FEMA is prepared and activated  to respond to disasters in states in a COVID-19 environment and is well-positioned to handle this upcoming storm despite the Delta surge. Check local media for a list of shelters, including those who can accommodate pets. If you are staying in a hotel, please call before you go and ask if pets are permitted. If you are in the path of Ida as it moves inland, gather supplies. Have enough supplies for your household. Include medication, disinfectant supplies, pet supplies and a battery-operated radio with extra batteries. If your home has flood water inside or around it, don’t walk or wade in it. The water may be contaminated by oil, gasoline, or raw sewage. Never attempt to turn off power or operate circuit breakers while standing in water. Be careful when cleaning up. Wear protective clothing, including a long-sleeved shirt, long pants, work gloves and sturdy thick-soled shoes. Do not try to remove heavy debris by yourself. Use an appropriate mask if cleaning mold or other debris. People with asthma and other lung conditions and/or immunosuppression should not enter buildings with indoor water leaks or mold growth that can be seen or smelled. Children should not take part in disaster cleanup work. Avoid downed power or utility lines; they may be live with deadly voltage. Stay far away and report them immediately to your power company. Don’t drive through flood waters: Almost half of all flash flood deaths happen in vehicles. When in your car, look out for flooding in low lying areas at bridges and at highway dips. As little as 6 inches of water may cause you to lose control of your vehicle. Use a generator correctly and safely. Keep generators dry and position them outdoors and well away from any structure. Using a generator incorrectly can lead to dangerous situations, including carbon monoxide poisoning from engine exhaust. If you start to feel sick, dizzy, or weak while using a generator, get fresh air right away. If you are able, please check on your neighbors, friends, and family because some may need more help than others. Additional post-storm safety tips can be found on For more information on federal Hurricane Ida preparedness and response visit Hurricane Ida |

Reducing Winter Unility Bills.

With winter temps dropping, it can be very costly to maintain a comfortable home. Here are several ways to stay warm and cozy, while resisting the urge to move that needle on your thermostat.
Seal areas around windows and doors to prevent heat from escaping as well as insulating your water heater to prevent heat loss. Ensure vents and radiators are not blocked and keep curtains and blinds open during the day to allow sunlight to warm your home. Replace your furnace filters regularly and have your HVAC inspected by a professional before the cold weather kicks in.
Fixing leaky faucets and using energy efficient lightbulbs are additional ways of saving energy. Unplugging electronics that are not in use is also very helpful.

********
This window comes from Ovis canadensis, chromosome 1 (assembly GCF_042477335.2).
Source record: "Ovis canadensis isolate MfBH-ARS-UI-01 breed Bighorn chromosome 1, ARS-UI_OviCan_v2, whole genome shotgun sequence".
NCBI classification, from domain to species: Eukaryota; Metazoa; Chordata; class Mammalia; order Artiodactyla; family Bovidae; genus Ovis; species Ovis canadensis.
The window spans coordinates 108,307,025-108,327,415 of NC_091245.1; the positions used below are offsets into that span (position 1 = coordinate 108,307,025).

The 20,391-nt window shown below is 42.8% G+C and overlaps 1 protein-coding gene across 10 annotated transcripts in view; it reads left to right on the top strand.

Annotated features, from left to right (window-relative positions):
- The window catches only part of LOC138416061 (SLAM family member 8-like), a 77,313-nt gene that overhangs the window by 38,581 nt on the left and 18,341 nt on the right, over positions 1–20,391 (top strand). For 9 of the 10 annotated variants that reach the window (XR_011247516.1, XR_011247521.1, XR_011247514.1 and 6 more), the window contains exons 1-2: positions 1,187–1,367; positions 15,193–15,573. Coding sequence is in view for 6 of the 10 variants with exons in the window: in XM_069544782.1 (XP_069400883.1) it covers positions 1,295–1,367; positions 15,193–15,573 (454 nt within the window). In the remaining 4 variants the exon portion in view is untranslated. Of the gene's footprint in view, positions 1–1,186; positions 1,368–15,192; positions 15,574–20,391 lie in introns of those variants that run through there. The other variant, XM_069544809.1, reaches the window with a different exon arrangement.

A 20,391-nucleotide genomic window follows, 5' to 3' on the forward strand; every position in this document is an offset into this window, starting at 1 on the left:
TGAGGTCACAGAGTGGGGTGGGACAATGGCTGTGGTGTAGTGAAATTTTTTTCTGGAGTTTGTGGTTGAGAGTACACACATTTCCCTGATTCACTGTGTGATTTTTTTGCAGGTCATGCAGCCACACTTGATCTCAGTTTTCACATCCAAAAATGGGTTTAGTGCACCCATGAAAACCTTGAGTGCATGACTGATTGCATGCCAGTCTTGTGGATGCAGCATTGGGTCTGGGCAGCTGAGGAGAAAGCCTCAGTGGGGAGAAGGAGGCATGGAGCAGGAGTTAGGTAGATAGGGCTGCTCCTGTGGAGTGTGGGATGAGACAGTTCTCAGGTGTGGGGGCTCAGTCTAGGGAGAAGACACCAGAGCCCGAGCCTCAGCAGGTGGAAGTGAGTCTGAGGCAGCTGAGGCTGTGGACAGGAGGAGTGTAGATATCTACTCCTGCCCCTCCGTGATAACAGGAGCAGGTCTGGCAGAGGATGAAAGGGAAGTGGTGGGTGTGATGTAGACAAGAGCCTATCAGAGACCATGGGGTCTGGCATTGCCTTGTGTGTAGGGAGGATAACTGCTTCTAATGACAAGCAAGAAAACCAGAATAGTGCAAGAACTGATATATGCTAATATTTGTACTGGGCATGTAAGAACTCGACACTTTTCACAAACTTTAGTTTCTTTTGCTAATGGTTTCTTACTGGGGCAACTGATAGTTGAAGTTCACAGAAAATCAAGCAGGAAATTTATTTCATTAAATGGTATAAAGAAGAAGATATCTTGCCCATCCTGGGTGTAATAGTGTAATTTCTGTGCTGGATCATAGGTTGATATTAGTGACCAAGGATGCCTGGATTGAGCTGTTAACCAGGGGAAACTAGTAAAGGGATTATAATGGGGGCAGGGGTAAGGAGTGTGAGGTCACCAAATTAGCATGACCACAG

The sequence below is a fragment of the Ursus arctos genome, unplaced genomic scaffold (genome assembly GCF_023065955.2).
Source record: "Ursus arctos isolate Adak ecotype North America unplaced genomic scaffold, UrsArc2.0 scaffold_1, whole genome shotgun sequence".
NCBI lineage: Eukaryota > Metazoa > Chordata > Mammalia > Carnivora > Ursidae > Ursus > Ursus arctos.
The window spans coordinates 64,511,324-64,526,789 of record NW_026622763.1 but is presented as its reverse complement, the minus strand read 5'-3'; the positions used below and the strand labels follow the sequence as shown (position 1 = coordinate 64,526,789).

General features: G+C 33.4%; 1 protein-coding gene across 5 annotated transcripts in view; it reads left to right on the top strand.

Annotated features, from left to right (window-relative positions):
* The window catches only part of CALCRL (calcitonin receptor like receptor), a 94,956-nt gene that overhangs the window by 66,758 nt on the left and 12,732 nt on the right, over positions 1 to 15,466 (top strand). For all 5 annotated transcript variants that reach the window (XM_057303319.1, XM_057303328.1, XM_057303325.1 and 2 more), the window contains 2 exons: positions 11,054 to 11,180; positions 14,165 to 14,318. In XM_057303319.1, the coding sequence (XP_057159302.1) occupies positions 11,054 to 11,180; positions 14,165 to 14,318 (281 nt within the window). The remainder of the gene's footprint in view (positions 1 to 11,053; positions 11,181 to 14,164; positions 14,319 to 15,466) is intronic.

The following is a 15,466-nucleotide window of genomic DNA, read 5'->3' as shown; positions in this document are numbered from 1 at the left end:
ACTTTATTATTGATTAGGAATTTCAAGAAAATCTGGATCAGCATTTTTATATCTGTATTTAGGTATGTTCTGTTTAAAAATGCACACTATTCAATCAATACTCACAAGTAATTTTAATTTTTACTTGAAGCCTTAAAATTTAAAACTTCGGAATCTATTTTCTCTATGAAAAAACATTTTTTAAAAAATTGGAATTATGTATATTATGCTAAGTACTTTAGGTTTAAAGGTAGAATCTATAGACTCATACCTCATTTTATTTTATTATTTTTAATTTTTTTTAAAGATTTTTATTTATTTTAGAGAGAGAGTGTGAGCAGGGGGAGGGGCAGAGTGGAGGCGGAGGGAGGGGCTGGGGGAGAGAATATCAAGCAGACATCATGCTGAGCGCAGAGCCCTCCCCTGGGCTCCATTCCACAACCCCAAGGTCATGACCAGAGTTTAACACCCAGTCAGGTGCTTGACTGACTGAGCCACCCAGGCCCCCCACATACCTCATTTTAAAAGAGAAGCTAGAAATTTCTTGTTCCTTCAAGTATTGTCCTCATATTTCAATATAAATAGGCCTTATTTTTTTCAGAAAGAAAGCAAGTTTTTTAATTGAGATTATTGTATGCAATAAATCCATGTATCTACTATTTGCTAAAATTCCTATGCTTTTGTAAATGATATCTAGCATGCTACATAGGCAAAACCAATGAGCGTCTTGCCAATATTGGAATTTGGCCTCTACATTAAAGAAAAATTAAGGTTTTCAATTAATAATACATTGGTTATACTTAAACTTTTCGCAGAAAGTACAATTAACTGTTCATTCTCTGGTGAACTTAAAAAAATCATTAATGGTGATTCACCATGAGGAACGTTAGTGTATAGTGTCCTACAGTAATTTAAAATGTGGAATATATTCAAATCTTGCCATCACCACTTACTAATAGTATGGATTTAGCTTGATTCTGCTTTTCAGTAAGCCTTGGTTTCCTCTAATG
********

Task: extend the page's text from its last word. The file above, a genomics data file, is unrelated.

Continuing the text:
These are just a few ways to help minimize your utility costs and stay warm this winter.
Contact The Roberts Insurance Group for all your insurance needs at

Insurance companies recommend preparing your babysitter in fire safety.

As the holiday season approaches, you’ll probably have invites to some parties. If you need to get a babysitter, you can make sure they are prepared in case of an emergency.
First, always leave a phone number where you can be reached and a copy of the home address. Also, make sure the sitter knows the escape plan in the event of a fire or other emergency.
If your babysitter is allowed to cook, make sure the kids stay at least 3 feet away from the stove. Make sure they understand that they should never leave the stove unattended and never leave the room while cooking. If the smoke alarm goes off, they should know how to get the kids out of the house and call for help when everyone is safe.
It’s okay to ask your sitter, or their parent, if they have had any formal babysitter training. Some schools and hospitals offer training classes. They teach first aid, CPR, and what to do in an emergency.
Contact The Roberts Insurance Group for all your insurance needs at

If A Tree Falls On Your House…Who’s Insurance Company Will Hear It?

Record setting rainfall in the region has many homeowners feeling a little unsettled at the thought of a tree falling and causing property damage, or even worse, injury. In the unfortunate event that this does happen, here are a few scenarios and general guidelines to follow.
If your neighbor’s healthy tree falls on your house, it is usually your own homeowner’s policy that covers any damage. Check your homeowner’s policy to take note of what it covers and perhaps any exclusions. Storms causing damage are an act of nature and therefore no one’s fault. General rule of thumb….Your property, your policy. Remember that this also applies the other way around as well. If said tree falls on your vehicle, your comprehensive auto policy will then cover the damages. Again, if your tree damages your neighbor’s vehicle, their auto policy will apply.
Maybe you’ve been trying to convince your neighbor that they have a diseased tree that looks like it could fall at any time? If it does come down and cause damage, it’s possible that your insurance carrier will try to get your deductible reimbursed from your neighbor’s policy. This is provided you have proof of your efforts, such as a certified letter, to get them to remove the tree prior to the incident. The same rules apply if it’s your tree in question and your neighbor’s property is damaged. If you are unsure of the condition of your trees, it’s recommended that you have them inspected by a professional arborist.